“(a)Report to Congress.—Within one year after the date of enactment of this Act [Nov. 4, 1992], the President shall submit to Congress a report describing—
the opportunities for increased space related trade with the independent states of the former Soviet Union;
a technology procurement plan for identifying and evaluating all unique space hardware, space technology, and space services available to the United States from the independent states of the former Soviet Union, specifically including those technologies the National Aeronautics and Space Administration has identified as high priority in its Space Research and Technology Integrated Technology Plan.[;]
the trade missions carried out pursuant to subsection (c), including the private participation and the results of such missions;
the offices and accounts of the National Aeronautics and Space Administration to which expenses for either cooperative activities or procurement actions, involving the independent states of the former Soviet Union, are charged;
any barriers, regulatory or practical, that inhibit space-related trade between the United States and the independent states of the former Soviet Union, including such barriers in either the United States or the independent states; and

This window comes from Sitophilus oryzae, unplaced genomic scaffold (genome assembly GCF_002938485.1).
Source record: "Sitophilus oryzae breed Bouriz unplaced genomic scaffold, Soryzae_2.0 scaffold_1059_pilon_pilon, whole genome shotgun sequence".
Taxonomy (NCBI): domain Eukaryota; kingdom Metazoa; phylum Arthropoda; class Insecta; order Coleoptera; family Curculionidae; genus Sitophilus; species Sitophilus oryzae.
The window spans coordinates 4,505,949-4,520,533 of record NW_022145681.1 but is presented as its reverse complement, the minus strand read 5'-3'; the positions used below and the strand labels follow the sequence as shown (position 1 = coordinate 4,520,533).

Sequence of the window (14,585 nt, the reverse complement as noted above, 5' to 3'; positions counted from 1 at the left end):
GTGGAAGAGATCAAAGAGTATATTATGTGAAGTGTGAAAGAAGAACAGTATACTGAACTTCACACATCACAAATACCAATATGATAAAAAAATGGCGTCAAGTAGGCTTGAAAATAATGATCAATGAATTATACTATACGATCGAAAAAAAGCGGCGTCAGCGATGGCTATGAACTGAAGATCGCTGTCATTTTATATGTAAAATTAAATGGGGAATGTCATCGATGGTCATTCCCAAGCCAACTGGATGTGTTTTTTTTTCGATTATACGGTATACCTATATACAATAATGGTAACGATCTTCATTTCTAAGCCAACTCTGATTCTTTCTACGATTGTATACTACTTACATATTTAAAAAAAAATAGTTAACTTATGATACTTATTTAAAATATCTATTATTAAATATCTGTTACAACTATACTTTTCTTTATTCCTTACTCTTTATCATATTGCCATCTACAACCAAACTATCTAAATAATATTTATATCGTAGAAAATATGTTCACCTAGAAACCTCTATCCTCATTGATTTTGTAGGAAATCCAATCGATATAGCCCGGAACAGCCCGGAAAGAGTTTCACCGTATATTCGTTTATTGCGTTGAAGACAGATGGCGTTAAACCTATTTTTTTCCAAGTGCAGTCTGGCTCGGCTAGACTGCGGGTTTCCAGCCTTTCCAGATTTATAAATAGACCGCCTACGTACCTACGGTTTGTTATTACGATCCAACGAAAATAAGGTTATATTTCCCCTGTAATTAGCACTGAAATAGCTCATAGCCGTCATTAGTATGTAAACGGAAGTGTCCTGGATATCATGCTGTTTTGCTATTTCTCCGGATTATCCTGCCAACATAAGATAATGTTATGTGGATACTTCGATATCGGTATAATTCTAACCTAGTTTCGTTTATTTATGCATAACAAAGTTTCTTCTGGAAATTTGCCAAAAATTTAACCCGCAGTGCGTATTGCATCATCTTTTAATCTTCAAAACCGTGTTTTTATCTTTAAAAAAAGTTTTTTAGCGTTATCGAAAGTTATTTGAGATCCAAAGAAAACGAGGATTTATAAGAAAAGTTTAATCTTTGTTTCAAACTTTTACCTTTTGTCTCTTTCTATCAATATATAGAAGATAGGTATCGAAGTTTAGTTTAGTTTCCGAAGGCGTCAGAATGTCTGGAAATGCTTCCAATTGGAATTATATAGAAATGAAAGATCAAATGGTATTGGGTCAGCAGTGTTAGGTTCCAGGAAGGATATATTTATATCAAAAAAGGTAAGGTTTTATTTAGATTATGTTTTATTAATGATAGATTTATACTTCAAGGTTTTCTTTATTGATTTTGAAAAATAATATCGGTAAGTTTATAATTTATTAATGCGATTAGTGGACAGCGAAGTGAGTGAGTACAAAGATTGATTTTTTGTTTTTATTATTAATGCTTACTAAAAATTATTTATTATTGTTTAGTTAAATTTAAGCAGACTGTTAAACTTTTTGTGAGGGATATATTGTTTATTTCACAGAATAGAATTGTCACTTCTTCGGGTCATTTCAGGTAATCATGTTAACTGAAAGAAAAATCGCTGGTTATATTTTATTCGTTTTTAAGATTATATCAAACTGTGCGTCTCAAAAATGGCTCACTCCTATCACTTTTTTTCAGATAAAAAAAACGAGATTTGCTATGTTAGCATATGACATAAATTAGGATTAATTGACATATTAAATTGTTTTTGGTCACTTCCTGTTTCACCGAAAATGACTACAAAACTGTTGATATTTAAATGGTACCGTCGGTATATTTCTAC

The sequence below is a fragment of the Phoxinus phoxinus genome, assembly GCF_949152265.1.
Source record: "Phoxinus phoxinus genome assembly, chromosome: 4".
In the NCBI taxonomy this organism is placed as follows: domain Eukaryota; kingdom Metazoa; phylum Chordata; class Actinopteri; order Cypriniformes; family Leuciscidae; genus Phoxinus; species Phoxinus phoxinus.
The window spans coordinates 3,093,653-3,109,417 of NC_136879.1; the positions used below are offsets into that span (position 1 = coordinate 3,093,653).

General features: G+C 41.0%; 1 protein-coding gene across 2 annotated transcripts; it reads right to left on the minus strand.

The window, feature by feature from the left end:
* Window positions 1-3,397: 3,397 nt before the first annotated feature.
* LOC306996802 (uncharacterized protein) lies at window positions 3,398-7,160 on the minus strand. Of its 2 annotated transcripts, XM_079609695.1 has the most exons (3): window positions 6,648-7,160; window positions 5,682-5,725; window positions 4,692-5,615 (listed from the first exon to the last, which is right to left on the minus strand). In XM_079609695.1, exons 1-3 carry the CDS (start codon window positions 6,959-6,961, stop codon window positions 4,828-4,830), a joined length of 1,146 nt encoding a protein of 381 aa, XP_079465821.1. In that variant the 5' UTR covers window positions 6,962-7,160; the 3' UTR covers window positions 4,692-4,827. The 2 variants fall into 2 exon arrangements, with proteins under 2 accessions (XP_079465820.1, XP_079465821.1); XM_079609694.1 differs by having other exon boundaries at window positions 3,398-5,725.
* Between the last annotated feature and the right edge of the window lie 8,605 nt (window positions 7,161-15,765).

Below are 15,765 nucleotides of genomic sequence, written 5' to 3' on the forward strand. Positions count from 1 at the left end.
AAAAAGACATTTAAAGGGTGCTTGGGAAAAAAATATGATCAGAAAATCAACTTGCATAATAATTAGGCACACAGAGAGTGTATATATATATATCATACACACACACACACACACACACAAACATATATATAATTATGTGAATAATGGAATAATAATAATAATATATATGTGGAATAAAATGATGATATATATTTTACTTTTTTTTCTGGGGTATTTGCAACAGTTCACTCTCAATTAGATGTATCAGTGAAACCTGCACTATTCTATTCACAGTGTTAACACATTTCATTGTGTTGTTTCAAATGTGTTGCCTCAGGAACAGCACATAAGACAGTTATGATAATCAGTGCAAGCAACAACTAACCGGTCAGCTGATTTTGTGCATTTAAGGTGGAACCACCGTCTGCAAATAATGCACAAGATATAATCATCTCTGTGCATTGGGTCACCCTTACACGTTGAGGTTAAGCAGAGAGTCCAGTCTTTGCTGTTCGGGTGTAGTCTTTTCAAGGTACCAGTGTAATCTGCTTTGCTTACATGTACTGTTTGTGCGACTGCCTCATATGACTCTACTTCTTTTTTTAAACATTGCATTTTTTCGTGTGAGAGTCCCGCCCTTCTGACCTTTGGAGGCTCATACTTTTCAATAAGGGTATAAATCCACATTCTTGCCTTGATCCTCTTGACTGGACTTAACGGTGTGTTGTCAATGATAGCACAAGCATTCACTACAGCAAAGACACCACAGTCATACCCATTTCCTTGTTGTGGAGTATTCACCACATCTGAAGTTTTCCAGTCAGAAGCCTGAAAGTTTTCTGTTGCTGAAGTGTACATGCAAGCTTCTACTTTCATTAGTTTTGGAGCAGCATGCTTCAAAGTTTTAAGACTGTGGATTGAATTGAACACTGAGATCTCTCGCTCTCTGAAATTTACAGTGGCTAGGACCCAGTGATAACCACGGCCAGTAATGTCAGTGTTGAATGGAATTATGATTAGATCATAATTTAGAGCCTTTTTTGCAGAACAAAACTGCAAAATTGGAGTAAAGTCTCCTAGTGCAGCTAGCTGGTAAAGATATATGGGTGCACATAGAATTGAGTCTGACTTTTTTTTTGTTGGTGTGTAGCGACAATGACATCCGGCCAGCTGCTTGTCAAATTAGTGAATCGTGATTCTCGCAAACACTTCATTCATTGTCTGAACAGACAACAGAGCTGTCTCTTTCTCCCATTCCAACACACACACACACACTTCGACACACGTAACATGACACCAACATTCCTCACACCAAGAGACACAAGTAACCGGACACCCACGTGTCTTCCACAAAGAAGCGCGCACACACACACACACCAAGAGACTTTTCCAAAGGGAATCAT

any anticompetitive issues raised by a potential acquisition.
“(b)Notification to Congress.—
If any United States Government agency denies a request for a license or other approval that may be necessary to conduct discussions on space-related matters with the independent states of the former Soviet Union, that agency shall immediately notify the Speaker of the House of Representatives and President of the Senate. Each such notification shall include a statement of the reasons for the denial.
“(c)Role of the Office of Space Commerce.—
The Office of Space Commerce of the Department of Commerce is authorized and encouraged to conduct trade missions to appropriate independent states of the former Soviet Union for the purpose of familiarizing United States aerospace industry representatives with space hardware, space technologies, and space services that may be available from the independent states, and with the business practices and overall business climate in the independent states. The Office of Space Commerce shall also advise the Administrator [of the National Aeronautics and Space Administration] as to the impact on United States industry of each potential acquisition of space hardware, space technology, or space services from the independent states of the former Soviet Union, specifically including any anticompetitive issues the Office may observe.”